Cape Buffalo w/ a .25 caliber 117gr bullet. That is pure stupid!! Here are some links to Dangerous game rifles and hunting.
Sure these are opinions, But the guys that wrote them know their stuff.
Roy Weatherby was experimenting when he shot many plains animals, not the most ethical guy. This article spoke of his theory that the shock was the factor that put the animals down.
Qoute: Roy Weatherby, on an African safari, intentionally gut shot dozens of plains animals with a .257 Wby. Mag. rifle in an attempt to demonstrate this theory. Most (perhaps all) were one shot kills. I understand that he even killed a Cape buffalo with his .257 Magnum.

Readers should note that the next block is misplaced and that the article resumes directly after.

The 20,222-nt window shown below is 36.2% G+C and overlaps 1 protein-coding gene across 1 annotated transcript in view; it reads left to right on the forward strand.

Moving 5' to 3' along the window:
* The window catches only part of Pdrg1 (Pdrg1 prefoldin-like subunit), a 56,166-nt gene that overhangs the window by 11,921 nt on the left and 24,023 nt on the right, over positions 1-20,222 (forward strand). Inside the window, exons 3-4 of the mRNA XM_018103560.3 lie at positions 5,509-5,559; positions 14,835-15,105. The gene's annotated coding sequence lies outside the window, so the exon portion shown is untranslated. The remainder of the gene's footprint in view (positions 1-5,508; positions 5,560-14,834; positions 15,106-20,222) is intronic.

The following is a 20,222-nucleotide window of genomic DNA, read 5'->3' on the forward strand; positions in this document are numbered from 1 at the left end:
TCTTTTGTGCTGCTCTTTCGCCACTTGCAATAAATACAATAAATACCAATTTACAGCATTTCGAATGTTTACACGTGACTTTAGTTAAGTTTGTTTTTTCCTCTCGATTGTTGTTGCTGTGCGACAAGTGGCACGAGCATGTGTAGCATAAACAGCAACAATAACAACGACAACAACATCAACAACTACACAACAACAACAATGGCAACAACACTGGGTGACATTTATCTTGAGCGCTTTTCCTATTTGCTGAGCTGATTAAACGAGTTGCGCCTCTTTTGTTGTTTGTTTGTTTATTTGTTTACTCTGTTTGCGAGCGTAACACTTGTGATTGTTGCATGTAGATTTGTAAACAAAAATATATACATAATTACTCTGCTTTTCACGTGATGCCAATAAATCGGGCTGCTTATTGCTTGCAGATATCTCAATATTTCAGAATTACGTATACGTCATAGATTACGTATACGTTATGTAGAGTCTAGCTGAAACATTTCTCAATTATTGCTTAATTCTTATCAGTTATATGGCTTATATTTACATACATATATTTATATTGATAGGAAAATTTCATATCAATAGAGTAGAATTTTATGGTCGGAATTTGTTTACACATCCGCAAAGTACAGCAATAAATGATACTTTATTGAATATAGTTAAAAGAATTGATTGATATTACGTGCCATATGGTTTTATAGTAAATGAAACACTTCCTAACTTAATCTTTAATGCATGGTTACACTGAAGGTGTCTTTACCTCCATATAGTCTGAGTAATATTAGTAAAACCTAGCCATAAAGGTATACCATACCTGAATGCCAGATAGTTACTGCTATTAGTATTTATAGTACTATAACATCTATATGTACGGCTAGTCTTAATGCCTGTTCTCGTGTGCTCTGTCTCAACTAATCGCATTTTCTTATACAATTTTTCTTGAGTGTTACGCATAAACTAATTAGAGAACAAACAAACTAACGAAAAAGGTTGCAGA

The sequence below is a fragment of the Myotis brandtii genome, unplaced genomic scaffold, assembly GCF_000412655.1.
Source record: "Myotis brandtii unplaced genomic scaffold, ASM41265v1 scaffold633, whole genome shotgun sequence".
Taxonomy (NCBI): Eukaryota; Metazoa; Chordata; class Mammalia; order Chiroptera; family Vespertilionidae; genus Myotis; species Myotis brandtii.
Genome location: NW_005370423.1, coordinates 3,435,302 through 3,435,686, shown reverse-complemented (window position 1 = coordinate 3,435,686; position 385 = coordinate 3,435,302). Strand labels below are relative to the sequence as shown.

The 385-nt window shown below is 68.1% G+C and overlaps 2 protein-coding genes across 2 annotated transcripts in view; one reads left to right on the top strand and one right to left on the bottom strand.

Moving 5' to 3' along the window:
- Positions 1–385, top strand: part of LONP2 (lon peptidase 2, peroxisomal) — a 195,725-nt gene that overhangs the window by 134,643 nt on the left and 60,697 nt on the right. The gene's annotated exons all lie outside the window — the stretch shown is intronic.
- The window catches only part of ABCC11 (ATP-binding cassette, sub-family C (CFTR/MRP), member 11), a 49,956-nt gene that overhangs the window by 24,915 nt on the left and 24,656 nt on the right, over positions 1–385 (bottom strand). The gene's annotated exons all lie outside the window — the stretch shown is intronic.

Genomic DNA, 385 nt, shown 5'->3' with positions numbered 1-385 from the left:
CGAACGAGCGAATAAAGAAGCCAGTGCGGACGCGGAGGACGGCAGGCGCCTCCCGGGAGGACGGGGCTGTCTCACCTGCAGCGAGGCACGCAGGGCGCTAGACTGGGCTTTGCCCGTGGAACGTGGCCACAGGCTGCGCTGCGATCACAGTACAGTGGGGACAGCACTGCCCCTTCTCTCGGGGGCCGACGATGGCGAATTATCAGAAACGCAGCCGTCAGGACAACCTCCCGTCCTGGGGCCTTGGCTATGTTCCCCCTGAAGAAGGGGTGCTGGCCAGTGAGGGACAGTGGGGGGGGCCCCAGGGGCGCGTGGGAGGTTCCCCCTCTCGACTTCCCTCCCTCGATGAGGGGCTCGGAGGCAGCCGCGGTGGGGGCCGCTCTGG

I accept Mr. Weatherby's account of these experiments (that is, that the animals died quickly after being shot), but I seriously question the hydrostatic shock explanation for those kills. Any doctor or zoologist can tell you that the veins and arteries of all mammals are quite flexible. They have a lot of potential to expand or "give." Because of this, hydrostatic shock is very unlikely. To return to the automobile brake analogy, hydraulic brakes simply won't work if the brake lines give when the driver hits the brake pedal. The hydraulic pulse is not transmitted, but rather absorbed in the brake lines--or, in the case of an animal, the veins and arteries.
I am a fan of Weatherby rifles and the .257 Weatherby Magnum cartridge, but my guess is that those African animals simply succumbed to the tissue damage and blood loss caused by the impact of those high velocity .257 bullets. I don't think that hydrostatic shock had much to do with it.